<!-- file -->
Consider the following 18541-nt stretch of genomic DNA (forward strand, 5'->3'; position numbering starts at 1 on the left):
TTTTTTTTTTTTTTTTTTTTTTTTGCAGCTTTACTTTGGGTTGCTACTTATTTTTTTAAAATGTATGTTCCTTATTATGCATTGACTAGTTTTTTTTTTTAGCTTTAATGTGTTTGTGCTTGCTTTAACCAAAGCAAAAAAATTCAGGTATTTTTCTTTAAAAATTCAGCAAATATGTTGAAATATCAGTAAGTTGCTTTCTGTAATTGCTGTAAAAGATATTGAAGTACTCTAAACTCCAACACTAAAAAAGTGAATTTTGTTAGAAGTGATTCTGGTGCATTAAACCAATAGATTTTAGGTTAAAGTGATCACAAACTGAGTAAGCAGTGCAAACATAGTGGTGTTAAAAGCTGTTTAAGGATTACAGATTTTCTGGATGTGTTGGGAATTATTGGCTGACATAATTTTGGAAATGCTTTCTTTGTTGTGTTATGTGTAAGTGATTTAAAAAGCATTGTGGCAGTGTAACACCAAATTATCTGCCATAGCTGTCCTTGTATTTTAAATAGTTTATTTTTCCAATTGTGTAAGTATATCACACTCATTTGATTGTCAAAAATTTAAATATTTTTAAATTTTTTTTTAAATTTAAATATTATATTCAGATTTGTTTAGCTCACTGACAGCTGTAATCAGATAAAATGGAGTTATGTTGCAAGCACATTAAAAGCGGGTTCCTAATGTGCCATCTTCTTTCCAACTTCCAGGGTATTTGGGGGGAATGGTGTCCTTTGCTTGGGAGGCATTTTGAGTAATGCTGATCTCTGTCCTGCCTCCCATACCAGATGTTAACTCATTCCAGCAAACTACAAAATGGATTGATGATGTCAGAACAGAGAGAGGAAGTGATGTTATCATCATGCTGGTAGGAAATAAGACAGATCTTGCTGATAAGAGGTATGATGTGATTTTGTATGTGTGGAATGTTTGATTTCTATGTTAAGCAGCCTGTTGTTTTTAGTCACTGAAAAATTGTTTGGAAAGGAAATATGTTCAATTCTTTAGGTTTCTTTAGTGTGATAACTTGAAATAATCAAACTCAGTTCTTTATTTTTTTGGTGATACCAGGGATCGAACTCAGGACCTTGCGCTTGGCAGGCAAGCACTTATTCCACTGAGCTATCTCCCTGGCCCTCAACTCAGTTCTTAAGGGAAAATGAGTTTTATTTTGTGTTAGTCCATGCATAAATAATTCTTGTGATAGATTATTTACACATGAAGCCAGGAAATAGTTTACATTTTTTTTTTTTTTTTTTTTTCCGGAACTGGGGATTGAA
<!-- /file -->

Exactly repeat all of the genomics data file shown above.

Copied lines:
Consider the following 18541-nt stretch of genomic DNA (forward strand, 5'->3'; position numbering starts at 1 on the left):
TTTTTTTTTTTTTTTTTTTTTTTTGCAGCTTTACTTTGGGTTGCTACTTATTTTTTTAAAATGTATGTTCCTTATTATGCATTGACTAGTTTTTTTTTTTAGCTTTAATGTGTTTGTGCTTGCTTTAACCAAAGCAAAAAAATTCAGGTATTTTTCTTTAAAAATTCAGCAAATATGTTGAAATATCAGTAAGTTGCTTTCTGTAATTGCTGTAAAAGATATTGAAGTACTCTAAACTCCAACACTAAAAAAGTGAATTTTGTTAGAAGTGATTCTGGTGCATTAAACCAATAGATTTTAGGTTAAAGTGATCACAAACTGAGTAAGCAGTGCAAACATAGTGGTGTTAAAAGCTGTTTAAGGATTACAGATTTTCTGGATGTGTTGGGAATTATTGGCTGACATAATTTTGGAAATGCTTTCTTTGTTGTGTTATGTGTAAGTGATTTAAAAAGCATTGTGGCAGTGTAACACCAAATTATCTGCCATAGCTGTCCTTGTATTTTAAATAGTTTATTTTTCCAATTGTGTAAGTATATCACACTCATTTGATTGTCAAAAATTTAAATATTTTTAAATTTTTTTTTAAATTTAAATATTATATTCAGATTTGTTTAGCTCACTGACAGCTGTAATCAGATAAAATGGAGTTATGTTGCAAGCACATTAAAAGCGGGTTCCTAATGTGCCATCTTCTTTCCAACTTCCAGGGTATTTGGGGGGAATGGTGTCCTTTGCTTGGGAGGCATTTTGAGTAATGCTGATCTCTGTCCTGCCTCCCATACCAGATGTTAACTCATTCCAGCAAACTACAAAATGGATTGATGATGTCAGAACAGAGAGAGGAAGTGATGTTATCATCATGCTGGTAGGAAATAAGACAGATCTTGCTGATAAGAGGTATGATGTGATTTTGTATGTGTGGAATGTTTGATTTCTATGTTAAGCAGCCTGTTGTTTTTAGTCACTGAAAAATTGTTTGGAAAGGAAATATGTTCAATTCTTTAGGTTTCTTTAGTGTGATAACTTGAAATAATCAAACTCAGTTCTTTATTTTTTTGGTGATACCAGGGATCGAACTCAGGACCTTGCGCTTGGCAGGCAAGCACTTATTCCACTGAGCTATCTCCCTGGCCCTCAACTCAGTTCTTAAGGGAAAATGAGTTTTATTTTGTGTTAGTCCATGCATAAATAATTCTTGTGATAGATTATTTACACATGAAGCCAGGAAATAGTTTACATTTTTTTTTTTTTTTTTTTTTCCGGAACTGGGGATTGAA